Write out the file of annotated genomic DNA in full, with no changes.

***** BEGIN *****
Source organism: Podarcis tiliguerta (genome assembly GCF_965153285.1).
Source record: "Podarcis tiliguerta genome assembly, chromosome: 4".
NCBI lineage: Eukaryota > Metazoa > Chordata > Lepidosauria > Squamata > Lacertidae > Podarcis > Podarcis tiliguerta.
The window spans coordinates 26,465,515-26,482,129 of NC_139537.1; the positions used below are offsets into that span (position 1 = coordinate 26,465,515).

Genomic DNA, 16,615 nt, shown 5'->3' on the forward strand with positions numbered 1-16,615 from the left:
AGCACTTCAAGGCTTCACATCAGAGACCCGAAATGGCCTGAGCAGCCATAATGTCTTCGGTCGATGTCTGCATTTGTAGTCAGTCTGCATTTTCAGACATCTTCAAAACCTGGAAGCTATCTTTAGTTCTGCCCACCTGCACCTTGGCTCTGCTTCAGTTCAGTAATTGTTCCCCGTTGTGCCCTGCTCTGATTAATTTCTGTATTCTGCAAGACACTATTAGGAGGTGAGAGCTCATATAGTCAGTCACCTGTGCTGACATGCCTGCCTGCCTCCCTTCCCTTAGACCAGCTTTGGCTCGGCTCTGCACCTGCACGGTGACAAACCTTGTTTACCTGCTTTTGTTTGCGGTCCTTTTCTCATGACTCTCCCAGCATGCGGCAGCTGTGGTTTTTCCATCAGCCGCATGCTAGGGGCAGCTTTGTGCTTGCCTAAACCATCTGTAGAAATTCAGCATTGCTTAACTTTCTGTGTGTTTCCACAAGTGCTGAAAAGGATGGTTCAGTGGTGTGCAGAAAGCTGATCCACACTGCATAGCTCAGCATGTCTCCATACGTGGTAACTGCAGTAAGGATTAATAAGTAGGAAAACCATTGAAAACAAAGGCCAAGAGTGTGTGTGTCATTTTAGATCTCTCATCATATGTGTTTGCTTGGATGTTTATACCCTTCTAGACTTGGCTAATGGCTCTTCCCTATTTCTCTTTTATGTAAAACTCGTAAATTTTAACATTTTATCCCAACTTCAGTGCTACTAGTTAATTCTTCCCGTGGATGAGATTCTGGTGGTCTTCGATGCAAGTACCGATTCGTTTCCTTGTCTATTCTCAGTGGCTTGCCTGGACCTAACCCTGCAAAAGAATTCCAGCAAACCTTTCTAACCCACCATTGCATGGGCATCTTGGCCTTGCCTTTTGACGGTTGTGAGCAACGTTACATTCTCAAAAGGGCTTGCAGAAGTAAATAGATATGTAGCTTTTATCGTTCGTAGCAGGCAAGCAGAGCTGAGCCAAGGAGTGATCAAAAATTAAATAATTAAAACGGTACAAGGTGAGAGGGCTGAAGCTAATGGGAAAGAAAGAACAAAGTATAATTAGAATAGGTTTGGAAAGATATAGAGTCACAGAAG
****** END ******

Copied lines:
Source organism: Podarcis tiliguerta (genome assembly GCF_965153285.1).
Source record: "Podarcis tiliguerta genome assembly, chromosome: 4".
NCBI lineage: Eukaryota > Metazoa > Chordata > Lepidosauria > Squamata > Lacertidae > Podarcis > Podarcis tiliguerta.
The window spans coordinates 26,465,515-26,482,129 of NC_139537.1; the positions used below are offsets into that span (position 1 = coordinate 26,465,515).

Genomic DNA, 16,615 nt, shown 5'->3' on the forward strand with positions numbered 1-16,615 from the left:
AGCACTTCAAGGCTTCACATCAGAGACCCGAAATGGCCTGAGCAGCCATAATGTCTTCGGTCGATGTCTGCATTTGTAGTCAGTCTGCATTTTCAGACATCTTCAAAACCTGGAAGCTATCTTTAGTTCTGCCCACCTGCACCTTGGCTCTGCTTCAGTTCAGTAATTGTTCCCCGTTGTGCCCTGCTCTGATTAATTTCTGTATTCTGCAAGACACTATTAGGAGGTGAGAGCTCATATAGTCAGTCACCTGTGCTGACATGCCTGCCTGCCTCCCTTCCCTTAGACCAGCTTTGGCTCGGCTCTGCACCTGCACGGTGACAAACCTTGTTTACCTGCTTTTGTTTGCGGTCCTTTTCTCATGACTCTCCCAGCATGCGGCAGCTGTGGTTTTTCCATCAGCCGCATGCTAGGGGCAGCTTTGTGCTTGCCTAAACCATCTGTAGAAATTCAGCATTGCTTAACTTTCTGTGTGTTTCCACAAGTGCTGAAAAGGATGGTTCAGTGGTGTGCAGAAAGCTGATCCACACTGCATAGCTCAGCATGTCTCCATACGTGGTAACTGCAGTAAGGATTAATAAGTAGGAAAACCATTGAAAACAAAGGCCAAGAGTGTGTGTGTCATTTTAGATCTCTCATCATATGTGTTTGCTTGGATGTTTATACCCTTCTAGACTTGGCTAATGGCTCTTCCCTATTTCTCTTTTATGTAAAACTCGTAAATTTTAACATTTTATCCCAACTTCAGTGCTACTAGTTAATTCTTCCCGTGGATGAGATTCTGGTGGTCTTCGATGCAAGTACCGATTCGTTTCCTTGTCTATTCTCAGTGGCTTGCCTGGACCTAACCCTGCAAAAGAATTCCAGCAAACCTTTCTAACCCACCATTGCATGGGCATCTTGGCCTTGCCTTTTGACGGTTGTGAGCAACGTTACATTCTCAAAAGGGCTTGCAGAAGTAAATAGATATGTAGCTTTTATCGTTCGTAGCAGGCAAGCAGAGCTGAGCCAAGGAGTGATCAAAAATTAAATAATTAAAACGGTACAAGGTGAGAGGGCTGAAGCTAATGGGAAAGAAAGAACAAAGTATAATTAGAATAGGTTTGGAAAGATATAGAGTCACAGAAG